These parts may be assembled together to become one RFID tag assembly 500, as shown in FIGS. 5B and 5C. There could be additional layers of material (not shown). For example, a layer could be added on top of the top part 501, such as an additional layer including a different hardness and/or texture (e.g. a softer durometer material to match the feel of a golf grip). Several methods may be used to connect the parts 504 into one tag assembly 500. For example, a RFID inlay may be positioned between two plastic parts and the two plastic parts connected using ultrasonic welding. Other connection methods and techniques may be used including, but not limited to: spin welding, use of pressure sensitive adhesives (PSAs), use of liquid adhesives, etc. The plastic parts could be designed to snap together or screw together, etc. The inlay used may be wet or dry, laminated or not laminated, with a conductive adhesive chip-to-antenna connection or other (e.g. soldered connection). The parts 501, 502, and 503 (collectively the tag assembly parts 504) may each contain a hole through the center of the material for reasons discussed above.

Top part 501 and bottom part 503 include features to facilitate joining one part to the other. For example, one part may include a recess or channel and the other part may include a corresponding peg or post that snaps or presses into the channel. Thus, the parts may be joined by an interference or resistance fit. Alternatively, one or more raised portions or lips may be provided along an outer edge of the parts, or along an inner edge near the holes passing through the parts. Thus, top part 501 and bottom part 503 may be joined in at least one location lateral to the encased RFID tag 502. These raised portions may be appropriately flat and dimensioned to contact one another when the parts are brought together. Thus, an ultrasonic welder may be used to join the parts together at the raised portions or lips.

FIGS. 5B and 5C show the assembled RFID tag assembly 500. It should be understood this tag assembly could be manufactured in other ways, including injection molding plastic around the RFID tag. Parts 501 and 503 may be plastic. In other examples, parts 501 and 503 may be formed from other materials, such as ceramics, polymeric composites, or other non-metallic materials. Furthermore, each of part 501 and 503 may be formed from different materials. For example, bottom part 503 may be a plastic while top part 501 may be ceramic to provide a unique aesthetic, e.g., contrast, to the assembled golf club grip with RFID assembly. In an example having top part 501 and bottom part 503 formed from dissimilar materials, adhesives may be used to join the parts.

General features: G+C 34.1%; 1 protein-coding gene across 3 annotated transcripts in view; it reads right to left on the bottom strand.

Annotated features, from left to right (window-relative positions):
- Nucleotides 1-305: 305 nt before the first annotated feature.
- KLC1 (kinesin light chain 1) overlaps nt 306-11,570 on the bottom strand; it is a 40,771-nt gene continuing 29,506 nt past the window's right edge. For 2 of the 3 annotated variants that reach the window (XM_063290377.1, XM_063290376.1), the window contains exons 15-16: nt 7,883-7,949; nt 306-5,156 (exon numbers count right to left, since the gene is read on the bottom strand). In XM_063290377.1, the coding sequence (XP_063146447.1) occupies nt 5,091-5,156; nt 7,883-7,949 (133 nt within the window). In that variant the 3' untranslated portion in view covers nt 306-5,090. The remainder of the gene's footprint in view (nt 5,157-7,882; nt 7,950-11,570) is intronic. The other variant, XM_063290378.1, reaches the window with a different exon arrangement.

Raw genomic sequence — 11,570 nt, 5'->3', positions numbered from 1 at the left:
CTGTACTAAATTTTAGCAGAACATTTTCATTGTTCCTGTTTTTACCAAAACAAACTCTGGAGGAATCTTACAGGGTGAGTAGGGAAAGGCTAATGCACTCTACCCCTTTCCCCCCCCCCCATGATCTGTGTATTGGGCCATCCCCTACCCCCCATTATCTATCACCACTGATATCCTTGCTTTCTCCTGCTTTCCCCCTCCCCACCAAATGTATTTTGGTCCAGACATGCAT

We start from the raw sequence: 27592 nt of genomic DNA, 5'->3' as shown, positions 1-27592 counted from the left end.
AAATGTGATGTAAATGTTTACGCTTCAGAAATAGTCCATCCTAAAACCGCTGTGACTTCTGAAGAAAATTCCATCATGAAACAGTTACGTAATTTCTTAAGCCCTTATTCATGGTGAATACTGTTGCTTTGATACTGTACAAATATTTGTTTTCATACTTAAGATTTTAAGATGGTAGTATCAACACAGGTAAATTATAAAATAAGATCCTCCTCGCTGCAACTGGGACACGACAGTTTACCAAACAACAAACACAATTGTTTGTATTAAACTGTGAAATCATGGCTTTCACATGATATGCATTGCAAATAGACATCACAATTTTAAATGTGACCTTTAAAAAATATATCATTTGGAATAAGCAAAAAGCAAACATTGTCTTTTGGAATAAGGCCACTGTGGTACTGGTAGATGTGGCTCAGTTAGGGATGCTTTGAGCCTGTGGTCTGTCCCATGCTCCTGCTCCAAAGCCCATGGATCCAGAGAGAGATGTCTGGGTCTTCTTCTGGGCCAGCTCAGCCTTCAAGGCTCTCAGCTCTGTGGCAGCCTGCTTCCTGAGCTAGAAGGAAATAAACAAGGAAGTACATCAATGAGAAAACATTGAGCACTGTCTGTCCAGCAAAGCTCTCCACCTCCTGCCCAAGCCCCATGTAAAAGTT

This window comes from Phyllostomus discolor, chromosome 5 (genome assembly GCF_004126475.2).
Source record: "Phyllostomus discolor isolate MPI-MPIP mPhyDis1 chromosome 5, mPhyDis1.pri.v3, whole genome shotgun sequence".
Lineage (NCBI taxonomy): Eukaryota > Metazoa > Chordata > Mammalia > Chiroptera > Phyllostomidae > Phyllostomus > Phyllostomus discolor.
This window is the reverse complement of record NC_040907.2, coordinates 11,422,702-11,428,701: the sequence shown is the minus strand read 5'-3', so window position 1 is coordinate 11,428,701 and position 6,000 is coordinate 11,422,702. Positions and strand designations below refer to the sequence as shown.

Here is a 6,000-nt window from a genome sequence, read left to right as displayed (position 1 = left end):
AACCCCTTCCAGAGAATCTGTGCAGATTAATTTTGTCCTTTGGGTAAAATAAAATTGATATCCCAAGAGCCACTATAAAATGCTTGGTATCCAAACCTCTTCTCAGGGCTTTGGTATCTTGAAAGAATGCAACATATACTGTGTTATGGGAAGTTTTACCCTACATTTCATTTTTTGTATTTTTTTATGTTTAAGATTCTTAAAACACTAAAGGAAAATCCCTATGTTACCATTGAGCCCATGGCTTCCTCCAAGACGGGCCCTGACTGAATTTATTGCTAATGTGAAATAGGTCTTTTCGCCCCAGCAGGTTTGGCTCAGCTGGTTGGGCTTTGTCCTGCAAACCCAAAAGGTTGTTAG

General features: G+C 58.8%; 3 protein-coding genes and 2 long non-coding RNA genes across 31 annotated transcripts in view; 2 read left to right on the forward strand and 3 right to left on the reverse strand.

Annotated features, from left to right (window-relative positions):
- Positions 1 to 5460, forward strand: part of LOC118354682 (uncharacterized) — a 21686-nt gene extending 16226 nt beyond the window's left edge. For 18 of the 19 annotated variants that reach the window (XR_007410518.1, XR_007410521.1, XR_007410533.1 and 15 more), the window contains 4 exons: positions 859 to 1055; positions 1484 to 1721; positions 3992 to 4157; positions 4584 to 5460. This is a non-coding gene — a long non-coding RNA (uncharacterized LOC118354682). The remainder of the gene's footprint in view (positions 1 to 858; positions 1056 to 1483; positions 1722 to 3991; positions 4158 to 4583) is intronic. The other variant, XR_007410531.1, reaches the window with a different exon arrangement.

FIGS. 6 and 6A show an assembled RFID tag assembly 600 (same as 500) and a piece of double-sided pressure sensitive adhesive (PSA) 601, both with a hole in the center. The tag assembly 600 may be attached to a golf grip using a pressure sensitive adhesive 601 positioned between the tag assembly 600 and the grip 602, as shown in FIGS. 6, 6A and 6B. Ideally, the PSA 601 would be formulated to bond very well to the material of the grip 602 and to the material of the tag assembly 600, such that the golfer cannot easily remove the tag 600 from the grip 602. FIG. 6B shows the tag assembly 600 installed inside a golf grip 602 using PSA 601, forming finished grip assembly 603. The golf grip 602 is designed to include a recessed area to receive the tag assembly 600, such that the assembled grips have the appearance (and functionality) of a regular golf grip.

It may be desirable for the RFID tag to be permanently or semi-permanently affixed to the golf grip. Various designs are possible, providing permanent, semi-permanent or temporary attachment of the RFID tag to the golf grip. In one example, the RFID tag is molded directly into the grip during the grip manufacturing process. This example would be considered permanent attachment of the RFID tag to the grip. In configuration 603 shown in FIG. 6B, the attachment of the RFID tag relies on the strength/formulation of the adhesive between the grip and the tag. This may allow for relatively easy removal of the RFID tag, which may be undesirable. Additional features may be added to the RFID tag assembly to allow for more permanent attachment of the RFID tag while maintaining the aesthetics and functionality of the grip.